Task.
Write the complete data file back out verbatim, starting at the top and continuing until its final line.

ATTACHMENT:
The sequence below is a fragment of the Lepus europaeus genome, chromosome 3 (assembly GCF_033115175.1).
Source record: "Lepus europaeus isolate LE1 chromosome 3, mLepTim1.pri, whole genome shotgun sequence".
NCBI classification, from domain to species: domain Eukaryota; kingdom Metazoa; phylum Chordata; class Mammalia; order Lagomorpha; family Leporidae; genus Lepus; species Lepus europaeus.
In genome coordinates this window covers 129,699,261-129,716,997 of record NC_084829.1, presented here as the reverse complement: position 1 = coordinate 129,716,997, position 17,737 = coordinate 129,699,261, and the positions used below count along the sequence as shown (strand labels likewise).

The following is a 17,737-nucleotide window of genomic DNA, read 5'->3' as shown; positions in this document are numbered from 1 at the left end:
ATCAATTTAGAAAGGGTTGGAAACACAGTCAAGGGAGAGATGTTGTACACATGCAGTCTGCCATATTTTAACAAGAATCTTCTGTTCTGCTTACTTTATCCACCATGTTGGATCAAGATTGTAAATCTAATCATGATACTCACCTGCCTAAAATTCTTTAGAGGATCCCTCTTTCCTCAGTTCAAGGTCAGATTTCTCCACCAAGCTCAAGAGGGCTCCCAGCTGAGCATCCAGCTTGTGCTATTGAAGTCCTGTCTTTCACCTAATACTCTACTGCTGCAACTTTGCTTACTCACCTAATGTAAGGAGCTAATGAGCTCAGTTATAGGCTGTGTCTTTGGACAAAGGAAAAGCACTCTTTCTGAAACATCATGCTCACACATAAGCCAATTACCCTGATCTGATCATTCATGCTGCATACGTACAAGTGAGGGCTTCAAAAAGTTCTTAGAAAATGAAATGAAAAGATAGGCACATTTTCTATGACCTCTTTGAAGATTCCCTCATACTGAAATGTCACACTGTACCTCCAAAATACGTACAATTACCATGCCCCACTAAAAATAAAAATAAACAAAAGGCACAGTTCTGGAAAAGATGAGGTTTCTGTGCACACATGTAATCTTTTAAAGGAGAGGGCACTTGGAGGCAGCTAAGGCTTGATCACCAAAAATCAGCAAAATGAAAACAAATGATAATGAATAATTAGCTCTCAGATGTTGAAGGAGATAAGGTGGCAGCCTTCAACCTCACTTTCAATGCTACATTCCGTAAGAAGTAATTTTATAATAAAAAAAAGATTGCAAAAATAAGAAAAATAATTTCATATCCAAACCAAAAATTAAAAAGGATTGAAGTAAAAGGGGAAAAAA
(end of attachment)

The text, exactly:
The sequence below is a fragment of the Lepus europaeus genome, chromosome 3 (assembly GCF_033115175.1).
Source record: "Lepus europaeus isolate LE1 chromosome 3, mLepTim1.pri, whole genome shotgun sequence".
NCBI classification, from domain to species: domain Eukaryota; kingdom Metazoa; phylum Chordata; class Mammalia; order Lagomorpha; family Leporidae; genus Lepus; species Lepus europaeus.
In genome coordinates this window covers 129,699,261-129,716,997 of record NC_084829.1, presented here as the reverse complement: position 1 = coordinate 129,716,997, position 17,737 = coordinate 129,699,261, and the positions used below count along the sequence as shown (strand labels likewise).

The following is a 17,737-nucleotide window of genomic DNA, read 5'->3' as shown; positions in this document are numbered from 1 at the left end:
ATCAATTTAGAAAGGGTTGGAAACACAGTCAAGGGAGAGATGTTGTACACATGCAGTCTGCCATATTTTAACAAGAATCTTCTGTTCTGCTTACTTTATCCACCATGTTGGATCAAGATTGTAAATCTAATCATGATACTCACCTGCCTAAAATTCTTTAGAGGATCCCTCTTTCCTCAGTTCAAGGTCAGATTTCTCCACCAAGCTCAAGAGGGCTCCCAGCTGAGCATCCAGCTTGTGCTATTGAAGTCCTGTCTTTCACCTAATACTCTACTGCTGCAACTTTGCTTACTCACCTAATGTAAGGAGCTAATGAGCTCAGTTATAGGCTGTGTCTTTGGACAAAGGAAAAGCACTCTTTCTGAAACATCATGCTCACACATAAGCCAATTACCCTGATCTGATCATTCATGCTGCATACGTACAAGTGAGGGCTTCAAAAAGTTCTTAGAAAATGAAATGAAAAGATAGGCACATTTTCTATGACCTCTTTGAAGATTCCCTCATACTGAAATGTCACACTGTACCTCCAAAATACGTACAATTACCATGCCCCACTAAAAATAAAAATAAACAAAAGGCACAGTTCTGGAAAAGATGAGGTTTCTGTGCACACATGTAATCTTTTAAAGGAGAGGGCACTTGGAGGCAGCTAAGGCTTGATCACCAAAAATCAGCAAAATGAAAACAAATGATAATGAATAATTAGCTCTCAGATGTTGAAGGAGATAAGGTGGCAGCCTTCAACCTCACTTTCAATGCTACATTCCGTAAGAAGTAATTTTATAATAAAAAAAAGATTGCAAAAATAAGAAAAATAATTTCATATCCAAACCAAAAATTAAAAAGGATTGAAGTAAAAGGGGAAAAAA